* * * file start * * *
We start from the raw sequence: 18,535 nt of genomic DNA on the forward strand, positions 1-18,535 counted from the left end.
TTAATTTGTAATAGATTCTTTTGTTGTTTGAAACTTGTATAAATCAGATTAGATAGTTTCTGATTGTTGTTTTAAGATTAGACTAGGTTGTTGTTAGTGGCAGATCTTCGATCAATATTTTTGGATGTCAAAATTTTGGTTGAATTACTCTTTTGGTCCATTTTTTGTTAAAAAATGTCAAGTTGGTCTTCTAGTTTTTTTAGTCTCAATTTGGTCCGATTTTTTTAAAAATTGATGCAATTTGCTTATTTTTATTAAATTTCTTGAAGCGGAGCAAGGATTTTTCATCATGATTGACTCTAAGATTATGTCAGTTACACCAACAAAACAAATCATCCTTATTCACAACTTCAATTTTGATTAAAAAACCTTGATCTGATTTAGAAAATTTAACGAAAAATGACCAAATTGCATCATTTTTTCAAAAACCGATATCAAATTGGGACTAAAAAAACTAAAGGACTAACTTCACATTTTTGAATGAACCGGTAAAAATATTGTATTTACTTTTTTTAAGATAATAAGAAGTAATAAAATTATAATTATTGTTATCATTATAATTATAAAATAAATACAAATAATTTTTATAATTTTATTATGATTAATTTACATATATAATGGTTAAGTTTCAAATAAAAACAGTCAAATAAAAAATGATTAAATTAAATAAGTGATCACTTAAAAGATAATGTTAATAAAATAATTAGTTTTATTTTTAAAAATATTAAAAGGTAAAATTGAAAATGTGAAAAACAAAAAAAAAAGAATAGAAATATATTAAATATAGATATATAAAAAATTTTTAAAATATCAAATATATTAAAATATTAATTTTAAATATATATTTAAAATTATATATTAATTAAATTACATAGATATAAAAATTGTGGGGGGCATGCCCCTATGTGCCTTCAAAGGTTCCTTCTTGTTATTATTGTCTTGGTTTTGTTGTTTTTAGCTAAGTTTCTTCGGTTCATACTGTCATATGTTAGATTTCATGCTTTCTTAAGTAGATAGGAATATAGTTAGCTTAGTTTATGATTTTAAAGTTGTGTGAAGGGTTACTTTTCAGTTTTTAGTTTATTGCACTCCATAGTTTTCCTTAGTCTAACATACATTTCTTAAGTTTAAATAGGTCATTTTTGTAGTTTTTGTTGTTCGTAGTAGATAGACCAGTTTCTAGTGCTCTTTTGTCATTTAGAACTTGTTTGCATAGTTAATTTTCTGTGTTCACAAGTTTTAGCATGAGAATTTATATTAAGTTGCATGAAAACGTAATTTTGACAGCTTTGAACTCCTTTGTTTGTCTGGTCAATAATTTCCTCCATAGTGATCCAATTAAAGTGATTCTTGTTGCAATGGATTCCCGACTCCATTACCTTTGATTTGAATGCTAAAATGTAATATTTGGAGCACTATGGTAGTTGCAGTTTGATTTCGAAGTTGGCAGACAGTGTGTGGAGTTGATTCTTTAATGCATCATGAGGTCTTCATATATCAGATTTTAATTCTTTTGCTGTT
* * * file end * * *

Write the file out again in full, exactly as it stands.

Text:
We start from the raw sequence: 18,535 nt of genomic DNA on the forward strand, positions 1-18,535 counted from the left end.
TTAATTTGTAATAGATTCTTTTGTTGTTTGAAACTTGTATAAATCAGATTAGATAGTTTCTGATTGTTGTTTTAAGATTAGACTAGGTTGTTGTTAGTGGCAGATCTTCGATCAATATTTTTGGATGTCAAAATTTTGGTTGAATTACTCTTTTGGTCCATTTTTTGTTAAAAAATGTCAAGTTGGTCTTCTAGTTTTTTTAGTCTCAATTTGGTCCGATTTTTTTAAAAATTGATGCAATTTGCTTATTTTTATTAAATTTCTTGAAGCGGAGCAAGGATTTTTCATCATGATTGACTCTAAGATTATGTCAGTTACACCAACAAAACAAATCATCCTTATTCACAACTTCAATTTTGATTAAAAAACCTTGATCTGATTTAGAAAATTTAACGAAAAATGACCAAATTGCATCATTTTTTCAAAAACCGATATCAAATTGGGACTAAAAAAACTAAAGGACTAACTTCACATTTTTGAATGAACCGGTAAAAATATTGTATTTACTTTTTTTAAGATAATAAGAAGTAATAAAATTATAATTATTGTTATCATTATAATTATAAAATAAATACAAATAATTTTTATAATTTTATTATGATTAATTTACATATATAATGGTTAAGTTTCAAATAAAAACAGTCAAATAAAAAATGATTAAATTAAATAAGTGATCACTTAAAAGATAATGTTAATAAAATAATTAGTTTTATTTTTAAAAATATTAAAAGGTAAAATTGAAAATGTGAAAAACAAAAAAAAAAGAATAGAAATATATTAAATATAGATATATAAAAAATTTTTAAAATATCAAATATATTAAAATATTAATTTTAAATATATATTTAAAATTATATATTAATTAAATTACATAGATATAAAAATTGTGGGGGGCATGCCCCTATGTGCCTTCAAAGGTTCCTTCTTGTTATTATTGTCTTGGTTTTGTTGTTTTTAGCTAAGTTTCTTCGGTTCATACTGTCATATGTTAGATTTCATGCTTTCTTAAGTAGATAGGAATATAGTTAGCTTAGTTTATGATTTTAAAGTTGTGTGAAGGGTTACTTTTCAGTTTTTAGTTTATTGCACTCCATAGTTTTCCTTAGTCTAACATACATTTCTTAAGTTTAAATAGGTCATTTTTGTAGTTTTTGTTGTTCGTAGTAGATAGACCAGTTTCTAGTGCTCTTTTGTCATTTAGAACTTGTTTGCATAGTTAATTTTCTGTGTTCACAAGTTTTAGCATGAGAATTTATATTAAGTTGCATGAAAACGTAATTTTGACAGCTTTGAACTCCTTTGTTTGTCTGGTCAATAATTTCCTCCATAGTGATCCAATTAAAGTGATTCTTGTTGCAATGGATTCCCGACTCCATTACCTTTGATTTGAATGCTAAAATGTAATATTTGGAGCACTATGGTAGTTGCAGTTTGATTTCGAAGTTGGCAGACAGTGTGTGGAGTTGATTCTTTAATGCATCATGAGGTCTTCATATATCAGATTTTAATTCTTTTGCTGTT